In late July I started to work with Ken Spring at the Small Open Boat Shop (SOBs) in Port Republic, MD, about 15 miles from Solomons.
Ken and his shop will do the mill work and provide consultation on the construction of the box.  I'll do the grunt work of fitting the box and building the mock-up from which the final product will be created.
On the left is the three-sided mockup in place.

Engine Box Mockup

Starboard Side of the Mockup From Above
The mockup is made from a combination of Luan plywood (front piece) and a cardboard/wood fiber panel. (side pieces).  The pieces are held together with duct tape (what else?).
On the left is the starboard side of the mock-up as seen from above.  It shows the clearance that will be provided for the engine water hoses.  I will also have plenty of room to add sound deadening material.
This is a similar view of the port side of the box, which is not significantly changed from the original box.
Port Side of the Mockup

Inside Front of the Mockup
The inside of the front panel showing engine clearance.
The base of the front panel.  The fittings on the cabin sole  are the bases for the companionway ladder.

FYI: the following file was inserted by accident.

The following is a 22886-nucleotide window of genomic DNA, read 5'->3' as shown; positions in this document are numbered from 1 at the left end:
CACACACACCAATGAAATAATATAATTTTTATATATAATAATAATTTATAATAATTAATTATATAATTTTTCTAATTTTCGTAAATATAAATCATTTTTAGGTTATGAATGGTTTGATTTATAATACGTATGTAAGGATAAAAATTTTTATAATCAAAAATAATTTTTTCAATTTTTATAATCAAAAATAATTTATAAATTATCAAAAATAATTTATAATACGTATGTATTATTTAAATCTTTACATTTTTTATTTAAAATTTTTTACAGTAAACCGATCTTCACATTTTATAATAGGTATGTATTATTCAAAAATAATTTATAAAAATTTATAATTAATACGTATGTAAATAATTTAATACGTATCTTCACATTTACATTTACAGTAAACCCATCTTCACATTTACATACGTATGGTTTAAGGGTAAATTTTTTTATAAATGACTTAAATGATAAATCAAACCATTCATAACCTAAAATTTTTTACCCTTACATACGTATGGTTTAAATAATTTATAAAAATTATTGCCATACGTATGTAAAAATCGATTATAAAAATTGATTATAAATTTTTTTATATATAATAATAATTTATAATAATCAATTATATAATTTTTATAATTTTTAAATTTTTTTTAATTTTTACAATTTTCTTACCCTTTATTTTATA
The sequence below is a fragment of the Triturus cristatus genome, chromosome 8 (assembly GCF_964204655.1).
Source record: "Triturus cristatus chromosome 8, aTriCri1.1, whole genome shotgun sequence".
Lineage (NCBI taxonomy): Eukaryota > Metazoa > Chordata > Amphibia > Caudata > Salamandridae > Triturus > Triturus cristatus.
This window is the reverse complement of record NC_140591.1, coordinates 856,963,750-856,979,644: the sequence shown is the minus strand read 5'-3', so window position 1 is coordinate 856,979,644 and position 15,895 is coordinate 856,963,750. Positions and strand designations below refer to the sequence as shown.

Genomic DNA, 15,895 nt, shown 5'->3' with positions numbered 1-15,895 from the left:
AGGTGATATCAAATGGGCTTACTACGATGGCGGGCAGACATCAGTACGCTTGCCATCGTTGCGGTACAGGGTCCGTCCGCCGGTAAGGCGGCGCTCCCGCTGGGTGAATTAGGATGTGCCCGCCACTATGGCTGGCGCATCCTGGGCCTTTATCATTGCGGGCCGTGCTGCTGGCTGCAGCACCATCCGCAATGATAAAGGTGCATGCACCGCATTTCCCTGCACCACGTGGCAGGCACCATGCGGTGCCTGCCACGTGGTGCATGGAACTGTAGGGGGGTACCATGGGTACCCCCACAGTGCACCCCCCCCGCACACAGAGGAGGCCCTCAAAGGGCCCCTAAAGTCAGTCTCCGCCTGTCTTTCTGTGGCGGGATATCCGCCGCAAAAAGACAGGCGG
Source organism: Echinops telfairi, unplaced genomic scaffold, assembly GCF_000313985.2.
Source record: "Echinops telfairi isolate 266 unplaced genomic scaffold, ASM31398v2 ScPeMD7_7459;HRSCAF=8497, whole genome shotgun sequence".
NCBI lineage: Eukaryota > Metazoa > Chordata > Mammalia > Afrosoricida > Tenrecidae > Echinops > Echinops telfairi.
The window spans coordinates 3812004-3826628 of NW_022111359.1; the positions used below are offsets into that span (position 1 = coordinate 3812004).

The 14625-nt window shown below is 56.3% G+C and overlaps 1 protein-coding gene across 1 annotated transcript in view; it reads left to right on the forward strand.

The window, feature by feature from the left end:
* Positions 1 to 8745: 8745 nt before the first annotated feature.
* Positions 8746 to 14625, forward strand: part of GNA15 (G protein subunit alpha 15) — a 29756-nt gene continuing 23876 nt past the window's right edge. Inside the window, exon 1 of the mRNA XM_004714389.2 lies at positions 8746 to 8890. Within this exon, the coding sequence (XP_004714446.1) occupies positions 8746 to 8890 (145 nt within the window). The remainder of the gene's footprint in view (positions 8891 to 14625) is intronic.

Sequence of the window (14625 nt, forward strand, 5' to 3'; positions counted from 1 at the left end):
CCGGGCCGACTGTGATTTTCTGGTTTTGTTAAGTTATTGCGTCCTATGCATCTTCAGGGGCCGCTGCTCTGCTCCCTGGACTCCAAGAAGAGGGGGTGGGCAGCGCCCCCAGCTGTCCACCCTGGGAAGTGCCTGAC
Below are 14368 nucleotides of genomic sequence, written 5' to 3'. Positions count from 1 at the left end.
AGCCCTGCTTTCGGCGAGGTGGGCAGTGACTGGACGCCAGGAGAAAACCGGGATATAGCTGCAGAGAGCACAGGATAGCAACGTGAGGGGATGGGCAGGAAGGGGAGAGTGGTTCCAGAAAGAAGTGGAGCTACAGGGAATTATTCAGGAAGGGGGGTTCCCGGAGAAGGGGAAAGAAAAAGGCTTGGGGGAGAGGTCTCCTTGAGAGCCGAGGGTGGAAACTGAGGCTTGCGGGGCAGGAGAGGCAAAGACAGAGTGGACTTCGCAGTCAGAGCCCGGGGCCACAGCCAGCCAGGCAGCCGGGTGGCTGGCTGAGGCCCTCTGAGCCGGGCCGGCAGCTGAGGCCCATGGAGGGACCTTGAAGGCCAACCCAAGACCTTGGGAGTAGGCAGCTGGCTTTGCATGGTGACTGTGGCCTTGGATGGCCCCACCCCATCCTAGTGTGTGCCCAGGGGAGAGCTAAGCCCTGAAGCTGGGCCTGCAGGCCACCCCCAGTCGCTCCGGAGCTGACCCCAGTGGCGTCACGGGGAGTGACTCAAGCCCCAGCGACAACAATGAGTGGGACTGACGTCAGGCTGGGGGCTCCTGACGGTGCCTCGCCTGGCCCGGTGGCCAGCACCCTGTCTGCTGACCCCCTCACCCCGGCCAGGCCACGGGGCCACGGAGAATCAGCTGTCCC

Outside Front of the Mockup

Mockup With the Ladder in Place
The mock-up with the companionway ladder in place on the left.  This shows the asymmetrical nature of the new box.  The starboard side of the box has been displaced outboard to provide additional space for the engine water hoses.

One of the first things Ken had convinced me to change was the method of securing the side panels to the front.  He felt it was an unnecessary complication to use clamps for this purpose and he wasn't sure it would be secure enough.  By the time I delivered the mockup and the CAD drawing to Ken I had come around to his view.  Further it does not appear the hinges will be necessary to secure the aft end of the side panels as the vertical guides used in the original box should work for the new box.
First Fitting
10 Days later Ken brought down the side panels for an initial fitting - to see if the mockup and the CAD drawings I had produced were close to the finished product.
The side panels are made from 1/2" MDO (Medium Density Output) plywood with ash edge trim.

The Initial  Fitting of the Engine Box

Gettting the Fitting Correct
Not surprisingly, the fit was far from perfect.  However it was fairly close.
Most of the errors appear to be in my CAD drawing.  It was very difficult to get all of the angles and joints precisely measured.

In any case, Ken was not greatly disappointed that the fit was not perfect.  He made additional measurements to adjust the dimensions of the panels and returned to his workshop.